Understanding The Attempted Coup In Turkey

Photo: AP Images.
On Friday afternoon, the Turkish military attempted to overthrow the government and people started freaking out. Though the coup turned out to be unsuccessful, it was a concerning moment for American leadership. While politicians were up in arms, many of us were a little left in the dark about what was at stake. We've gathered the important facts and what to know about why Turkey is so important and what was at risk last night.

Turkey is a primarily Muslim nation, but liberal and democratic.

Though 99.8% of Turkey’s population is Muslim, the country does not have an official faith and freedom of religion is protected in its constitution. The country is officially a parliamentary republic, which means it holds democratic elections for their national leaders. All adult citizens have the right to vote. Turkey began membership talks with the E.U. in 2005 and has been trying to enter the union for more than a decade. Istanbul, which sits on the crossroads between Europe and Asia, is a major tourist destination: 12.5 million tourists visited Istanbul in 2015 according to a MasterCard-sponsored study, making it the fifth-most visited city in the world, just ahead of New York City.

The military historically plays a big role in Turkish politics and coups are relatively frequent.

Coups are fairly common in Turkey’s recent history. The military has overthrown the government no less than four times since 1960, with the last coup taking place in the 1990s. Since then, the push to present a unified, democratic nation as a qualification to enter the European Union has helped ease tensions, according to Vox. However, political limbo around E.U. entry has slowly chipped away at the ideological ceasefire. Apparently, groups can get out of practice when it comes to political revolution. In a press conference the day after the attempted coup, Kerry said that it “does not appear to be a very brilliantly planned or executed event,” The New York Times reported.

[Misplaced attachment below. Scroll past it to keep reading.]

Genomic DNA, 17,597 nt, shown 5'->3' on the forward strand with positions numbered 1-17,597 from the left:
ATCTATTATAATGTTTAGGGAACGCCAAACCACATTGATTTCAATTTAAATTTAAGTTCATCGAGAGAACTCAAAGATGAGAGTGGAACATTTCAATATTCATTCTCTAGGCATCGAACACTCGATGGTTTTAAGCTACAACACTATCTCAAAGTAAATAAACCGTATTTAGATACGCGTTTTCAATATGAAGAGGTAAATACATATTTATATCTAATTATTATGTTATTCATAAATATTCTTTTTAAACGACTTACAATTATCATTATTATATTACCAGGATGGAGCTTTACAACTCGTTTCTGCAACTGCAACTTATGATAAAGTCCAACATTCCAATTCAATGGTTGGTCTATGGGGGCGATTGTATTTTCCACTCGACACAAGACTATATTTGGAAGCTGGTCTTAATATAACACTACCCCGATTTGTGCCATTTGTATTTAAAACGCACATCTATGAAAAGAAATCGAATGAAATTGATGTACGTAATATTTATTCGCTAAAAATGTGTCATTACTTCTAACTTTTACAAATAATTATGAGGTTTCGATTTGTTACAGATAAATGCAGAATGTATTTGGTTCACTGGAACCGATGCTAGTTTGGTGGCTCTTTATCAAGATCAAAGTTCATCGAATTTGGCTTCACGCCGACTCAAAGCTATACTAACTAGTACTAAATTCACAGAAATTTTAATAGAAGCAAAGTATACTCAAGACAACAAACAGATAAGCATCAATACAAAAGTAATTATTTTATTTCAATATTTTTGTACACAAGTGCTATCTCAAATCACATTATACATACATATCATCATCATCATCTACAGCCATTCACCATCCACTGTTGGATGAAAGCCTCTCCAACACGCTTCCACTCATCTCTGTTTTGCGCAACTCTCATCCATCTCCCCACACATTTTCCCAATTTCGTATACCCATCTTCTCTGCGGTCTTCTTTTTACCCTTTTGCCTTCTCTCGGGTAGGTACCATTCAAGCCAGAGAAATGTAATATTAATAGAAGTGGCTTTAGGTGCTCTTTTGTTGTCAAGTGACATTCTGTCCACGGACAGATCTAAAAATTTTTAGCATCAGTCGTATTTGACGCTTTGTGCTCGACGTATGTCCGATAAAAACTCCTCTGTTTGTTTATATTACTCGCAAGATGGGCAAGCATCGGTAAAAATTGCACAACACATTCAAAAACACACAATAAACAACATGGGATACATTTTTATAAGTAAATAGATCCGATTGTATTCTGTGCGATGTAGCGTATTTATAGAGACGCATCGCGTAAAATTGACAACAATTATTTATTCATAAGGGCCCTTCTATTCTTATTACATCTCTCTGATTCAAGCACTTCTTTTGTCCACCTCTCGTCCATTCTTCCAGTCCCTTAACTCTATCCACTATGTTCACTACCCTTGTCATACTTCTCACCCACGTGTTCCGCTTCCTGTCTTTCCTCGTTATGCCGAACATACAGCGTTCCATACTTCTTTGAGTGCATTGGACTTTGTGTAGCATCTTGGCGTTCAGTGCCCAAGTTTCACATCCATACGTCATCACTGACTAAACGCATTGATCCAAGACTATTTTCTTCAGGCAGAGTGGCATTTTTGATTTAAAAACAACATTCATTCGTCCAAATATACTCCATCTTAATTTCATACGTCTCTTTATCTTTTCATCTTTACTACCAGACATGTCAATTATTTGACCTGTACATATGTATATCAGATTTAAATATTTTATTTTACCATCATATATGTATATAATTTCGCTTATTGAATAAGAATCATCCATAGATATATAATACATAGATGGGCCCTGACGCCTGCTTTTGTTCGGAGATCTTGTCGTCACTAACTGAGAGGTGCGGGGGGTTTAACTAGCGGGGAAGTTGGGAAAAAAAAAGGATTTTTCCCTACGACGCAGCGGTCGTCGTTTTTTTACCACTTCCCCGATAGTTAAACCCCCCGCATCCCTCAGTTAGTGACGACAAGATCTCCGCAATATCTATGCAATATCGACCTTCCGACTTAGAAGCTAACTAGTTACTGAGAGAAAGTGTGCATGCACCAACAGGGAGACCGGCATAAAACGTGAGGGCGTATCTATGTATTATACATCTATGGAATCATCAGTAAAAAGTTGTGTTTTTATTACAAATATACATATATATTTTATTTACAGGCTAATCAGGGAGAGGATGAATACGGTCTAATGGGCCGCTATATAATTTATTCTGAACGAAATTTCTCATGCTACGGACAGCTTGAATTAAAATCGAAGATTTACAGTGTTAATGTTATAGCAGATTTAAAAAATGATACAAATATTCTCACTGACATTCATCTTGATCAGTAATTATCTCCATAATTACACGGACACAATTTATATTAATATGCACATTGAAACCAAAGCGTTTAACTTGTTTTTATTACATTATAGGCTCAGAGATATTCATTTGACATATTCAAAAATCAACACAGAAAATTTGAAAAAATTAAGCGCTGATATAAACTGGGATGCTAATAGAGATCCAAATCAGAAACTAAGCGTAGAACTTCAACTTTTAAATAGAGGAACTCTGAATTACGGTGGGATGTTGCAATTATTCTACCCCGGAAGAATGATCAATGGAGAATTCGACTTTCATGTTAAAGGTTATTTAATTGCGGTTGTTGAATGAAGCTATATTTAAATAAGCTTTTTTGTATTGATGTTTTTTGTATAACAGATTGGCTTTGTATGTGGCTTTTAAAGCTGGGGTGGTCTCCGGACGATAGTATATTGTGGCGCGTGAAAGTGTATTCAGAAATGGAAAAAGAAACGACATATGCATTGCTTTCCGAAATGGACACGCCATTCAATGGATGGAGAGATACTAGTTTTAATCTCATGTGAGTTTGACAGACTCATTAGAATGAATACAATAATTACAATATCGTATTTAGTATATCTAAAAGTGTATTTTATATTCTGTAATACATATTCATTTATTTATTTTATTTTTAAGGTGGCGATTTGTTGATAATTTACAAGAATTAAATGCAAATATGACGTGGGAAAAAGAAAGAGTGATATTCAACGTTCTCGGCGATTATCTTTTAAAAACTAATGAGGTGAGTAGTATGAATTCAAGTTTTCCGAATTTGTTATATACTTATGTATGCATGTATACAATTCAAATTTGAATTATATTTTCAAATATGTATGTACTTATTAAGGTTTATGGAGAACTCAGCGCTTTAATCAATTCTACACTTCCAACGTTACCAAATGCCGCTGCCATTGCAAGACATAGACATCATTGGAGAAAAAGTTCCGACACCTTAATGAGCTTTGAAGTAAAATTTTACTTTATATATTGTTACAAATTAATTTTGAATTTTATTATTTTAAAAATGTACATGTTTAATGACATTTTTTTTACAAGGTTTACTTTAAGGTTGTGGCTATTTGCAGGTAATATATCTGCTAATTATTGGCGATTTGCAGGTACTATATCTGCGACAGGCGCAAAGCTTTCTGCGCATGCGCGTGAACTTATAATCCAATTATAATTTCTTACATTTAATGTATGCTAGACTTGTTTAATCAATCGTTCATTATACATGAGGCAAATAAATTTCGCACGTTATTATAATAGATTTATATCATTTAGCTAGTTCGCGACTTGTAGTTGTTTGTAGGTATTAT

Turkey is an important U.S. ally and NATO member.

Turkey is a major factor in U.S. foreign interests. The country has been a NATO ally since 1952 and, as it straddles the line between Europe and Asia, is an important foothold in the region for the United States. The country acts as something of a home base for American operations against ISIS, as it sits directly above both Syria and Iraq. Many of the air attacks flown by the United States against ISIS leave from Incirlik Air Base, in the southern part of the Turkey bordering Syria. Moreover, the base is one of several tactical sites storing nuclear weapons placed around Europe, as part of the country's role in NATO. Though historically allied, the U.S.-Turkish relationship has seen some strain in recent years over disagreement about how to deal with the Syrian crisis and President Erdoğan’s increasingly authoritarian leanings, according to the BBC.

The coup may be rooted in a long-standing distrust and ideological conflict between the Turkish government and an exiled religious cleric.

In the aftermath of the coup, Turkish President Recep Tayyip Erdoğan blamed the conflict on followers of Fethullah Gulen, a cleric who draws on a traditionally moderate branch of Islam called Sufism. Gulen is a former Erdoğan ally who is now in a self-imposed exile in Pennsylvania. A New York Times article from 2012 suggested that critics were concerned about the proliferation of Gulen’s followers in government, with some calling it a shadowy movement and suggesting that the influential Gulenist movement undermined Turkey’s efforts to democracy. In turn, some accused the government of using the Gulenists as a “stalking-horse” for issues the government didn’t want to address publicly. However, a corruption scandal in 2013 led to Erdoğan disavowing his former ally. After Thursday’s coup attempt, U.S. Secretary of State John Kerry said that the United States would entertain requests to extradite Gulen if the Turkish government could adequately prove his involvement.
Correction: A previous version of this story referred to Turkey's corruption scandal happening in 2015. The scandal actually began in December 2013. Refinery29 regrets the error.

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